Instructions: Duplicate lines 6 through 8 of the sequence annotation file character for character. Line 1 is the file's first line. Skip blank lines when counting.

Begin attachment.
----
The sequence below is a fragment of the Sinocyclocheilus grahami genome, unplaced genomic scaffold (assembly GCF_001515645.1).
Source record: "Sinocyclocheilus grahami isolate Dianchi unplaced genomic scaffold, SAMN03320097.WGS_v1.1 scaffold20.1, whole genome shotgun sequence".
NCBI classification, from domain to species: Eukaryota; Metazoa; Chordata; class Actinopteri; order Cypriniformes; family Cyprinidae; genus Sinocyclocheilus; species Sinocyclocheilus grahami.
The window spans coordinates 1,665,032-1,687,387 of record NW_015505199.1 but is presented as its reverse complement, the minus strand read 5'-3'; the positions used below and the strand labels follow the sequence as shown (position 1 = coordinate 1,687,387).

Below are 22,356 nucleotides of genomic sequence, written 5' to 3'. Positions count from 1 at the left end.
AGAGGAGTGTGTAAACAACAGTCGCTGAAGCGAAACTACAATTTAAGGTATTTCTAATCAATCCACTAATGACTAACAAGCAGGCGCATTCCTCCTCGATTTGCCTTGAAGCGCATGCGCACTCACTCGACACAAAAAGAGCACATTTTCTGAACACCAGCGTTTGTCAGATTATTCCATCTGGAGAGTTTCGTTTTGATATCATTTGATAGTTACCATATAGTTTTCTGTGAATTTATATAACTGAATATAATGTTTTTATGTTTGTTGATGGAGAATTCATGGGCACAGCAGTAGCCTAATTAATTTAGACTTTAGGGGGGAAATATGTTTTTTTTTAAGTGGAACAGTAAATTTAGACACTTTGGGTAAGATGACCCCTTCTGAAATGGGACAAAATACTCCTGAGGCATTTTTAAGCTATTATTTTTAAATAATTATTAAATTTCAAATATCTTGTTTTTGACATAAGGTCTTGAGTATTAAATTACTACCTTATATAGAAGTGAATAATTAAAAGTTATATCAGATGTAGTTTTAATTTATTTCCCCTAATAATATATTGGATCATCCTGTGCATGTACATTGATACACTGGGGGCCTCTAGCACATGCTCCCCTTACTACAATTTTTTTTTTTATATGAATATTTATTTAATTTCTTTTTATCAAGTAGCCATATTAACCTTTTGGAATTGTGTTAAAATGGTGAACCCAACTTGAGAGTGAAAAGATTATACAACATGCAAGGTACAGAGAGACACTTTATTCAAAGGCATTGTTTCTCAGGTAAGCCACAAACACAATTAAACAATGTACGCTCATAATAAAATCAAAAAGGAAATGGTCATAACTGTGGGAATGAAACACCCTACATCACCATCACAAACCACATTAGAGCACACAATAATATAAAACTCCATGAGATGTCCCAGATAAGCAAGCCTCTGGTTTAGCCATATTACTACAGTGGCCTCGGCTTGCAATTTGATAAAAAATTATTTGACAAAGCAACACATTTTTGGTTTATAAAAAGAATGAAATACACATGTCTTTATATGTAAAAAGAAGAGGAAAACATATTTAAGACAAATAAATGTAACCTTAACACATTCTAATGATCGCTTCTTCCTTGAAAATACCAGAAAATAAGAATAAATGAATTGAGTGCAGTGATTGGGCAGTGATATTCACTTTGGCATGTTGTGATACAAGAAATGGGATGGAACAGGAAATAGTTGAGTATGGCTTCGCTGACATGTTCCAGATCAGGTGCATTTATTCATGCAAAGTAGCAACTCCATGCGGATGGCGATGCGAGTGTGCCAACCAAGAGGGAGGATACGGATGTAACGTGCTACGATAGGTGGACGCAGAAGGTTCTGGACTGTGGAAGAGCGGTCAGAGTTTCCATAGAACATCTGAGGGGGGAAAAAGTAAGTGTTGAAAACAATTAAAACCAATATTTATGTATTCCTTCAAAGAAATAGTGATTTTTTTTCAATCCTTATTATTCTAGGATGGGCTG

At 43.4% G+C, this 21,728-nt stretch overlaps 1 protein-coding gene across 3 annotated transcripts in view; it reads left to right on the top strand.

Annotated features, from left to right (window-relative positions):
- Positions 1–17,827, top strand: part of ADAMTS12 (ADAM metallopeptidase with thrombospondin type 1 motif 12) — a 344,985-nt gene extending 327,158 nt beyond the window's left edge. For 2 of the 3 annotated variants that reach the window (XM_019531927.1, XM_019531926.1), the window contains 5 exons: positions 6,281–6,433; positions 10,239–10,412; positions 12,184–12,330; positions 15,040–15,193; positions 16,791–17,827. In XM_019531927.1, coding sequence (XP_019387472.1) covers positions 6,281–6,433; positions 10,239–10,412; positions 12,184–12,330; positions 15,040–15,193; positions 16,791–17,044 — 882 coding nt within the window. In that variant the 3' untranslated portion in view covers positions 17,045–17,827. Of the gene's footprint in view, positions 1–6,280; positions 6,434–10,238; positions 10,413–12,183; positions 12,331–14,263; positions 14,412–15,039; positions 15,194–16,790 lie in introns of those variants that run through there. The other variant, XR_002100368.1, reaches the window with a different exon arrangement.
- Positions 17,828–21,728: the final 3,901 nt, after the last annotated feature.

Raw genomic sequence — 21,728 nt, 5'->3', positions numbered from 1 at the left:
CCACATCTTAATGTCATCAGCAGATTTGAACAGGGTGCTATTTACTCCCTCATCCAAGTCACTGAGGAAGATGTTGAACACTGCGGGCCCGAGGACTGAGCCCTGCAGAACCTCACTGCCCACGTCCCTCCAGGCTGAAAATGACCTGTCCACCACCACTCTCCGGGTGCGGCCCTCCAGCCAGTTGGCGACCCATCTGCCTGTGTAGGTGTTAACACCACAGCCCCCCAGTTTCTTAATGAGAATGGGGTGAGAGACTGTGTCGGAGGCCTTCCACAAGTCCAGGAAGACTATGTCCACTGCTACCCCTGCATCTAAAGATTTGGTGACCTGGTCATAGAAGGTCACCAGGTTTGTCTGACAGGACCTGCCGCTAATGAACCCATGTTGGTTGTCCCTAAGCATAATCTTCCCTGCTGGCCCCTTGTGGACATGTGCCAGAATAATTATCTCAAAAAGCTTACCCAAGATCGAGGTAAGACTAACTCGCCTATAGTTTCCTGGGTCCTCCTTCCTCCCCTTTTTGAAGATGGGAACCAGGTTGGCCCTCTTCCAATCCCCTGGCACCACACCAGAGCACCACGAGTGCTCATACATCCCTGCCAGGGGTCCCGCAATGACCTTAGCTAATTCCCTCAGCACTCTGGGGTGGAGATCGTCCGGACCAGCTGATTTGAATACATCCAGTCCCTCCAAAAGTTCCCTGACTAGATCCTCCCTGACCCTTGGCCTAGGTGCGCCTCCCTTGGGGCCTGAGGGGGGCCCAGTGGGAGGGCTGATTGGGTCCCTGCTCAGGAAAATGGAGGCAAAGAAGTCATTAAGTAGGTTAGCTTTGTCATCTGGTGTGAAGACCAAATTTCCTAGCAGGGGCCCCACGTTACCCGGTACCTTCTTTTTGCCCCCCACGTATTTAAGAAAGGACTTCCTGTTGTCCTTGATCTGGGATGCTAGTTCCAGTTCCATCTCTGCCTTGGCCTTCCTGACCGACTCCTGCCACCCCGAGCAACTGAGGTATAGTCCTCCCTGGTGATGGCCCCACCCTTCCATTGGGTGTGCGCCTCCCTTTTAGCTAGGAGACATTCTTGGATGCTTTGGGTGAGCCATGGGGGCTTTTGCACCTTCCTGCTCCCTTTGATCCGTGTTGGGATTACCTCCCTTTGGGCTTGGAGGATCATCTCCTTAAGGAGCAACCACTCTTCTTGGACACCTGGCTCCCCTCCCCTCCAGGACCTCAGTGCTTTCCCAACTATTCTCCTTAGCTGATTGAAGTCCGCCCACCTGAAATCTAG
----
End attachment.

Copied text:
AGAGGAGTGTGTAAACAACAGTCGCTGAAGCGAAACTACAATTTAAGGTATTTCTAATCAATCCACTAATGACTAACAAGCAGGCGCATTCCTCCTCGATTTGCCTTGAAGCGCATGCGCACTCACTCGACACAAAAAGAGCACATTTTCTGAACACCAGCGTTTGTCAGATTATTCCATCTGGAGAGTTTCGTTTTGATATCATTTGATAGTTACCATATAGTTTTCTGTGAATTTATATAACTGAATATAATGTTTTTATGTTTGTTGATGGAGAATTCATGGGCACAGCAGTAGCCTAATTAATTTAGACTTTAGGGGGGAAATATGTTTTTTTTTAAGTGGAACAGTAAATTTAGACACTTTGGGTAAGATGACCCCTTCTGAAATGGGACAAAATACTCCTGAGGCATTTTTAAGCTATTATTTTTAAATAATTATTAAATTTCAAATATCTTGTTTTTGACATAAGGTCTTGAGTATTAAATTACTACCTTATATAGAAGTGAATAATTAAAAGTTATATCAGATGTAGTTTTAATTTATTTCCCCTAATAATATATTGGATCATCCTGTGCATGTACATTGATACACTGGGGGCCTCTAGCACATGCTCCCCTTACTACAATTTTTTTTTTTATATGAATATTTATTTAATTTCTTTTTATCAAGTAGCCATATTAACCTTTTGGAATTGTGTTAAAATGGTGAACCCAACTTGAGAGTGAAAAGATTATACAACATGCAAGGTACAGAGAGACACTTTATTCAAAGGCATTGTTTCTCAGGTAAGCCACAAACACAATTAAACAATGTACGCTCATAATAAAATCAAAAAGGAAATGGTCATAACTGTGGGAATGAAACACCCTACATCACCATCACAAACCACATTAGAGCACACAATAATATAAAACTCCATGAGATGTCCCAGATAAGCAAGCCTCTGGTTTAGCCATATTACTACAGTGGCCTCGGCTTGCAATTTGATAAAAAATTATTTGACAAAGCAACACATTTTTGGTTTATAAAAAGAATGAAATACACATGTCTTTATATGTAAAAAGAAGAGGAAAACATATTTAAGACAAATAAATGTAACCTTAACACATTCTAATGATCGCTTCTTCCTTGAAAATACCAGAAAATAAGAATAAATGAATTGAGTGCAGTGATTGGGCAGTGATATTCACTTTGGCATGTTGTGATACAAGAAATGGGATGGAACAGGAAATAGTTGAGTATGGCTTCGCTGACATGTTCCAGATCAGGTGCATTTATTCATGCAAAGTAGCAACTCCATGCGGATGGCGATGCGAGTGTGCCAACCAAGAGGGAGGATACGGATGTAACGTGCTACGATAGGTGGACGCAGAAGGTTCTGGACTGTGGAAGAGCGGTCAGAGTTTCCATAGAACATCTGAGGGGGGAAAAAGTAAGTGTTGAAAACAATTAAAACCAATATTTATGTATTCCTTCAAAGAAATAGTGATTTTTTTTCAATCCTTATTATTCTAGGATGGGCTG

At 43.4% G+C, this 21,728-nt stretch overlaps 1 protein-coding gene across 3 annotated transcripts in view; it reads left to right on the top strand.

Annotated features, from left to right (window-relative positions):